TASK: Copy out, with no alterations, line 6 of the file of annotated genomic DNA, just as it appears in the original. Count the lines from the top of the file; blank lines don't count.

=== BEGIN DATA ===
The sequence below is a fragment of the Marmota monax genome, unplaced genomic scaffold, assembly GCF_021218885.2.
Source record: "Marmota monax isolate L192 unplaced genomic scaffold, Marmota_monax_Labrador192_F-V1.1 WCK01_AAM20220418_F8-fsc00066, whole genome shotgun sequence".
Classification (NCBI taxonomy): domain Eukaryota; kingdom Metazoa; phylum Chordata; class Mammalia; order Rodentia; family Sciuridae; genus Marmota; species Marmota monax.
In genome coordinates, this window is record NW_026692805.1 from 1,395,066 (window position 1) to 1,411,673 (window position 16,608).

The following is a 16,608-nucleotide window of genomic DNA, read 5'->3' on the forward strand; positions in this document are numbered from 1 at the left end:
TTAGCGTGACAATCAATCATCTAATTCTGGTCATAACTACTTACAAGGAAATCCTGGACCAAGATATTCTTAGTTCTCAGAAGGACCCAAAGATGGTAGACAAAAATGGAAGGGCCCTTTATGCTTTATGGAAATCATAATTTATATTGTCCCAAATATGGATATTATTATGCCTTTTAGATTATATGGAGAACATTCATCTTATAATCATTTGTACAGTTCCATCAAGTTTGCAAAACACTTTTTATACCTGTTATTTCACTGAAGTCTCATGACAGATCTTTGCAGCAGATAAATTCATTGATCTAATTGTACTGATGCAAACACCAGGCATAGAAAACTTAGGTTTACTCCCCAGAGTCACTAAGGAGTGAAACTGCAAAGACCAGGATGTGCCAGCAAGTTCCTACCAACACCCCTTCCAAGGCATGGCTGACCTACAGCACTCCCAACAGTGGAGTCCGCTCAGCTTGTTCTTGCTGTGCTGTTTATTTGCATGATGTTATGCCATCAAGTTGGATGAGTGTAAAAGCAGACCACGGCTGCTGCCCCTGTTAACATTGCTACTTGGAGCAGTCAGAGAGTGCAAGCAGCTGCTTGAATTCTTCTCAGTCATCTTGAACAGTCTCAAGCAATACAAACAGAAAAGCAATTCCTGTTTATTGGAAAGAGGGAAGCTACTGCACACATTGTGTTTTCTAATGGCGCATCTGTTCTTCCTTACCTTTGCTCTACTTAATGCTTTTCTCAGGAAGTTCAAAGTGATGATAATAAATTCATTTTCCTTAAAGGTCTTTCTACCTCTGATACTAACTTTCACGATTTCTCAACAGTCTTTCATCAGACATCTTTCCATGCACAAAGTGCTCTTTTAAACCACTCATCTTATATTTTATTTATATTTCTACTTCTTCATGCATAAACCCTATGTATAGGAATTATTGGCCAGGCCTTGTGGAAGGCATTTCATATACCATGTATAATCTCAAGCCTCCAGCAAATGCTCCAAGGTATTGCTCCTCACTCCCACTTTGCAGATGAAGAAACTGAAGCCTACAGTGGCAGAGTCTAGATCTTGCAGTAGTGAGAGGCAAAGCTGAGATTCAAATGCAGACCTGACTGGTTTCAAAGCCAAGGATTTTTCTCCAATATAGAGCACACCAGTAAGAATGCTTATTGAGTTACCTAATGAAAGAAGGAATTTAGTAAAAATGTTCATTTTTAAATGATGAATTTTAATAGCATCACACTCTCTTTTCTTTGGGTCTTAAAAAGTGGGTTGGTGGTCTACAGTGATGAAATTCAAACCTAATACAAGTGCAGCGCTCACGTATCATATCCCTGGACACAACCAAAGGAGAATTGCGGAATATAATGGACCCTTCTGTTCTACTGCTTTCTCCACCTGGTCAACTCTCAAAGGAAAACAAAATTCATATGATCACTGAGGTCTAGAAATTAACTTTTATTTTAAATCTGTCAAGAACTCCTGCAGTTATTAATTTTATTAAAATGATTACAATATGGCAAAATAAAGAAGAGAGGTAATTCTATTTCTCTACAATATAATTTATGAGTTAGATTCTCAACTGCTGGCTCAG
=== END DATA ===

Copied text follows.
TTAGCGTGACAATCAATCATCTAATTCTGGTCATAACTACTTACAAGGAAATCCTGGACCAAGATATTCTTAGTTCTCAGAAGGACCCAAAGATGGTAGACAAAAATGGAAGGGCCCTTTATGCTTTATGGAAATCATAATTTATATTGTCCCAAATATGGATATTATTATGCCTTTTAGATTATATGGAGAACATTCATCTTATAATCATTTGTACAGTTCCATCAAGTTTGCAAAACACTTTTTATACCTGTTATTTCACTGAAGTCTCATGACAGATCTTTGCAGCAGATAAATTCATTGATCTAATTGTACTGATGCAAACACCAGGCATAGAAAACTTAGGTTTACTCCCCAGAGTCACTAAGGAGTGAAACTGCAAAGACCAGGATGTGCCAGCAAGTTCCTACCAACACCCCTTCCAAGGCATGGCTGACCTACAGCACTCCCAACAGTGGAGTCCGCTCAGCTTGTTCTTGCTGTGCTGTTTATTTGCATGATGTTATGCCATCAAGTTGGATGAGTGTAAAAGCAGACCACGGCTGCTGCCCCTGTTAACATTGCTACTTGGAGCAGTCAGAGAGTGCAAGCAGCTGCTTGAATTCTTCTCAGTCATCTTGAACAGTCTCAAGCAATACAAACAGAAAAGCAATTCCTGTTTATTGGAAAGAGGGAAGCTACTGCACACATTGTGTTTTCTAATGGCGCATCTGTTCTTCCTTACCTTTGCTCTACTTAATGCTTTTCTCAGGAAGTTCAAAGTGATGATAATAAATTCATTTTCCTTAAAGGTCTTTCTACCTCTGATACTAACTTTCACGATTTCTCAACAGTCTTTCATCAGACATCTTTCCATGCACAAAGTGCTCTTTTAAACCACTCATCTTATATTTTATTTATATTTCTACTTCTTCATGCATAAACCCTATGTATAGGAATTATTGGCCAGGCCTTGTGGAAGGCATTTCATATACCATGTATAATCTCAAGCCTCCAGCAAATGCTCCAAGGTATTGCTCCTCACTCCCACTTTGCAGATGAAGAAACTGAAGCCTACAGTGGCAGAGTCTAGATCTTGCAGTAGTGAGAGGCAAAGCTGAGATTCAAATGCAGACCTGACTGGTTTCAAAGCCAAGGATTTTTCTCCAATATAGAGCACACCAGTAAGAATGCTTATTGAGTTACCTAATGAAAGAAGGAATTTAGTAAAAATGTTCATTTTTAAATGATGAATTTTAATAGCATCACACTCTCTTTTCTTTGGGTCTTAAAAAGTGGGTTGGTGGTCTACAGTGATGAAATTCAAACCTAATACAAGTGCAGCGCTCACGTATCATATCCCTGGACACAACCAAAGGAGAATTGCGGAATATAATGGACCCTTCTGTTCTACTGCTTTCTCCACCTGGTCAACTCTCAAAGGAAAACAAAATTCATATGATCACTGAGGTCTAGAAATTAACTTTTATTTTAAATCTGTCAAGAACTCCTGCAGTTATTAATTTTATTAAAATGATTACAATATGGCAAAATAAAGAAGAGAGGTAATTCTATTTCTCTACAATATAATTTATGAGTTAGATTCTCAACTGCTGGCTCAG